Jersey Mayor Backtracks After Charging Teen $2500 For Hosting BLM Rally

by Julie Scagell
Originally Published: 

The mayor rescinded his charge after his bill gained media attention

A New Jersey teen received a $2500 bill for “police overtime” after organizing a small Black Lives Matter protest, but says not only was there little police present during the event, she was told by the mayor that if she wanted to exercise her civic duty, she should volunteer at a local food bank instead.

Emily Gil, 18, organized a small Black Lives Matter rally in Englewood Cliffs on July 25 to protest the lack of affordable housing in her community, reported. She alerted Mayor Mario Kranjac about the protest and, in the letter explaining the $2500 charge, he said,”‘So now that you’ve alerted me that this is going on, I’m going to have to send the police to you,'” Gil told ABC7, while adding that she didn’t specifically request police presence at her 30-person protest. “It was something that he imposed on me.”

The peaceful protest included around 30 people and lasted a couple of hours. In his letter to Gil, Kranjac wrote that it was necessary to charge Gil because she did not meet with officials before the protest. “Your lack of notification left the borough with little time to prepare for your protest so that the police department and department of public works could ensure that everyone would be safe,” he wrote.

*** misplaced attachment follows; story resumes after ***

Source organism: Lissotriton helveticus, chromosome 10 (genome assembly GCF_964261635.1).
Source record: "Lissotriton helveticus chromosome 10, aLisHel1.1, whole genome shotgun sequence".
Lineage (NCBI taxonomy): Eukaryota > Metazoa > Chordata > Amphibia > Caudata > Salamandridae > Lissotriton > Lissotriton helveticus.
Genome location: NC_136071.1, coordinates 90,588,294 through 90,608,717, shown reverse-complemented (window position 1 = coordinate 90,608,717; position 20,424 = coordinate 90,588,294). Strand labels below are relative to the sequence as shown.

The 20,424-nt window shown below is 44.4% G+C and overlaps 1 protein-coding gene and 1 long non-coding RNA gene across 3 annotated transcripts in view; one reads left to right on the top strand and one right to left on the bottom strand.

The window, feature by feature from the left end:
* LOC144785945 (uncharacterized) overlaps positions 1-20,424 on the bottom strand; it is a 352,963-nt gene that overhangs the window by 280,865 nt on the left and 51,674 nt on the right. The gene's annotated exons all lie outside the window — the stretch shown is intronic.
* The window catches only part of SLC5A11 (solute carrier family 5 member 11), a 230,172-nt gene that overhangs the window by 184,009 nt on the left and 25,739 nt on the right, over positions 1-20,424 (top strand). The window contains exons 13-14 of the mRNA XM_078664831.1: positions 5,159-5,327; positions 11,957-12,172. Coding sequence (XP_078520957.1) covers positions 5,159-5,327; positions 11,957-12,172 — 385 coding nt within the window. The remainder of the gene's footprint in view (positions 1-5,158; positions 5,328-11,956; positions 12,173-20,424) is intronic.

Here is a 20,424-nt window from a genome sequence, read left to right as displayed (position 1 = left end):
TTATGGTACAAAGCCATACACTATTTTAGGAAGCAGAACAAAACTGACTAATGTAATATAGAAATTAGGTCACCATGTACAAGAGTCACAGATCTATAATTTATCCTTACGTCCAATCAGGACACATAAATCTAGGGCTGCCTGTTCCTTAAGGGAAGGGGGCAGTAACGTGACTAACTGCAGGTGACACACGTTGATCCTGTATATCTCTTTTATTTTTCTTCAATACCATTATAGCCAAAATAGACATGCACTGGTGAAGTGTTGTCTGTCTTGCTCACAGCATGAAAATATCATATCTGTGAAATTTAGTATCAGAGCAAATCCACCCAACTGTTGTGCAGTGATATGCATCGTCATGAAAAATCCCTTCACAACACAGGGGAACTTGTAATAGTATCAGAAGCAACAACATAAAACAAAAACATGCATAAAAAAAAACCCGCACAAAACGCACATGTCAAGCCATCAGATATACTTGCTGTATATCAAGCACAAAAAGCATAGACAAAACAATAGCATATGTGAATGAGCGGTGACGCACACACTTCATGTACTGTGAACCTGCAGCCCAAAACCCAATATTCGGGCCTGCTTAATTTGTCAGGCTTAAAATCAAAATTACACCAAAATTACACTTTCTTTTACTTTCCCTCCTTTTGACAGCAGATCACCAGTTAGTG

Gil explained that borough officials asked for an in-person meeting but she declined because of the pandemic. She did ask to meet with them on Zoom but they declined. “They kept pushing (an in-person meeting) and then they stopped responding to me,” she said.

“Please promptly forward your payment to the borough in the amount of $2,499.26 for the police overtime caused by your protest,” Kranjac continued in his letter. Gil also said the mayor suggested she volunteer at a local food bank. “I felt a little disrespected, because the tone of the letter was condescending,” she said.

Gil, a filmmaker who graduated from Bergen County Technical School, won the New Jersey Governor’s Award and did an internship in Rep. Bill Pascrell’s office. Upon hearing about the charge, Pascrell called for the bill to be “rescinded immediately,” adding that Gil was “apparently being sanctioned” for standing up for justice.

After Kranjac’s bill to Gil began gaining traction in local media, the mayor changed his mind and canceled the charge.

“The bill was rescinded,” Kranjac told BuzzFeed News. “I relied on staff that provided improper guidance.”

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